Green is important in the Green Mountain State: Burlington claims the first utility in the country to focus on energy efficiency in the community. Eco-friendly product maker Seventh Generation, solar companies Draker and AllEarth Renewables, and wind supplier NRG Systems round out the area's green offerings. Mayor Miro Weinberger says the goal is to power the city fully with renewable energy -- and Burlington isn't that far off. Even local brewer Magic Hat converts by-products into methane gas to generate one-third of the brewery's electricity.
The city has a penchant for creative problem-solving. In the 1970s, as downtowns across the nation were dying, Burlington created the Church Street Marketplace. One of the most successful pedestrian malls in the country, its mix of boutiques and eateries keeps locals coming downtown. Ten years ago, two inner-city schools were failing. The city turned both into magnet schools, one for the arts and the other concentrating on sustainability, and now both of them are highly sought-after.
Tucked between the Adirondacks and the Green Mountains, Burlington boasts stellar vistas year-round. In warm weather, residents enjoy hiking and biking -- an eight-mile bike path runs along the lake. As for the winter, yes, it's cold (the average temperature in January is 19 degrees), but you're just half an hour from the ski slopes. For $330,000, the average price of a single-family home, you can buy a spacious three-bedroom house with a big yard in the New North End or a more modest home in the South End.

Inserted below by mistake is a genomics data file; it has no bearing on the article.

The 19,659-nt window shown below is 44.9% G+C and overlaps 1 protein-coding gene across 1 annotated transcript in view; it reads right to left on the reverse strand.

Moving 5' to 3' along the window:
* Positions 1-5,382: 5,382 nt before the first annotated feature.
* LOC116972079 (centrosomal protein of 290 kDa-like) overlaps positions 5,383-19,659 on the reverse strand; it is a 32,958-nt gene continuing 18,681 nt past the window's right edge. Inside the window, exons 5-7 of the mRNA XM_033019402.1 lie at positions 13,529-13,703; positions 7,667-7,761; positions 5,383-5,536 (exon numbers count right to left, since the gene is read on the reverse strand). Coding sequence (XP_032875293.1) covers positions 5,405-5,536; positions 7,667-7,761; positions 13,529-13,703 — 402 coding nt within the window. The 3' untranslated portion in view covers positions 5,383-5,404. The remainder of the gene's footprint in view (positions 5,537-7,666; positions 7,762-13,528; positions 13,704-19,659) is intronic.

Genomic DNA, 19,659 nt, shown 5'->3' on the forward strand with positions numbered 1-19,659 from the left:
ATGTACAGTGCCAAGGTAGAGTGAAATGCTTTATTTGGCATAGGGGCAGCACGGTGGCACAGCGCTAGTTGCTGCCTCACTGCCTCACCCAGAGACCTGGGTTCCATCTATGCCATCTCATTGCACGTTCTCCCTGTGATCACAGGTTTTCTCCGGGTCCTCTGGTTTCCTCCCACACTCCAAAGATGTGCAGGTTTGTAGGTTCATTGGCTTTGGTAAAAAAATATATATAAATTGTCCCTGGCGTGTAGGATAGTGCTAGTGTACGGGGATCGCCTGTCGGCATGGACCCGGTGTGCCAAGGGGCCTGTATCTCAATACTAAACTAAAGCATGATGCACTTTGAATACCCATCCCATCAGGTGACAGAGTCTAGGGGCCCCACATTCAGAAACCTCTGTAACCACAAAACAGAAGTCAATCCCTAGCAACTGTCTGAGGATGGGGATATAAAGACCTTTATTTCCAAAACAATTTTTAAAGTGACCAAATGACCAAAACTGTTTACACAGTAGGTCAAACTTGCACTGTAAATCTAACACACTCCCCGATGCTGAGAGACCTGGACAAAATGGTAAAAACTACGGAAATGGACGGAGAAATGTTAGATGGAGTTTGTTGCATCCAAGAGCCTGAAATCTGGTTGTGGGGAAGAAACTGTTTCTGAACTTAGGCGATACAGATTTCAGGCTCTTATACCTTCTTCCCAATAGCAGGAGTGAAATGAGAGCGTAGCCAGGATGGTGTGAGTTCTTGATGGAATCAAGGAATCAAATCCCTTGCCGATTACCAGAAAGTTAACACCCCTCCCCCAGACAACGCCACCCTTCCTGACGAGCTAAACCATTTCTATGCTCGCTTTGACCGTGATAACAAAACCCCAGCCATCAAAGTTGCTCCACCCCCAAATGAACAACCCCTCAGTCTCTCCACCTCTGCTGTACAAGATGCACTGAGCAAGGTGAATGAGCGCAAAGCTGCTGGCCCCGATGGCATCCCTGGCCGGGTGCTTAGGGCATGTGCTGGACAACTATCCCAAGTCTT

What the locals love: Farm-to-table food at spots such as the Farmhouse Tap & Grill and Skinny Pancake creperie, easy access to ski slopes, and spectacular views. Follow #kipcities on Twitter to see what else there is to love about Burlington.
3. Bryan-College Station, Texas
College Station and the adjoining Bryan, together known as Aggieland, represent a cultural, economic and educational powerhouse in the bucolic southeastern part of the state.
Brimming with Texas hospitality and steeped in tradition, the cities attract and retain college students, young professionals, families and retirees with their highly educated workforce, exemplary public school systems, low crime, 1,800 acres of parks and golf courses, excellent hospitals and an affordable cost of living. The performing arts add to the region’s cultural landscape. And have we mentioned college sports? Suffice it to say, they're big in Aggieland.
Courtesy of Marc Wojno
The main driver of all this energy is Texas A&M University, whose research facilities provide business opportunities to the region and jobs to graduates who stay in Aggieland. Big-tech firms have moved into the area: Motorola recently tapped A&M as one of eight universities (including Caltech, Harvard and MIT) for a research partnership. The federal government has made its presence known as well. Last year, the A&M System received a $286 million contract for a federal center that, in part, develops vaccines against influenza. The area expects to add 1,000 jobs in the next five years.
Bordering Bryan, the biomedical corridor has boosted the economy, allowing the city to renovate landmarks and add retail and restaurants. A three-bedroom home in Bryan runs $153,000, on average; in College Station, it's $165,000.
Aggies young and old are passionate about their football. A $450 million renovation of the 86-year-old Kyle Field will bring the total number of seats to 102,500, making it the biggest stadium in the Southeastern Conference, which A&M joined last year. Conference membership is expected to add $120 million to the local economy each season.
The region has its challenges. Summers can be brutal. And game-day traffic can give even the most avid Aggies a Texas-size headache.
What the locals love: Guest lectures at the George Bush Presidential Library and Museum; hiking, fishing, horseback riding and ranching; and, of course, college football. Follow #kipcities on Twitter to see what else there is to love about Bryan-College Station.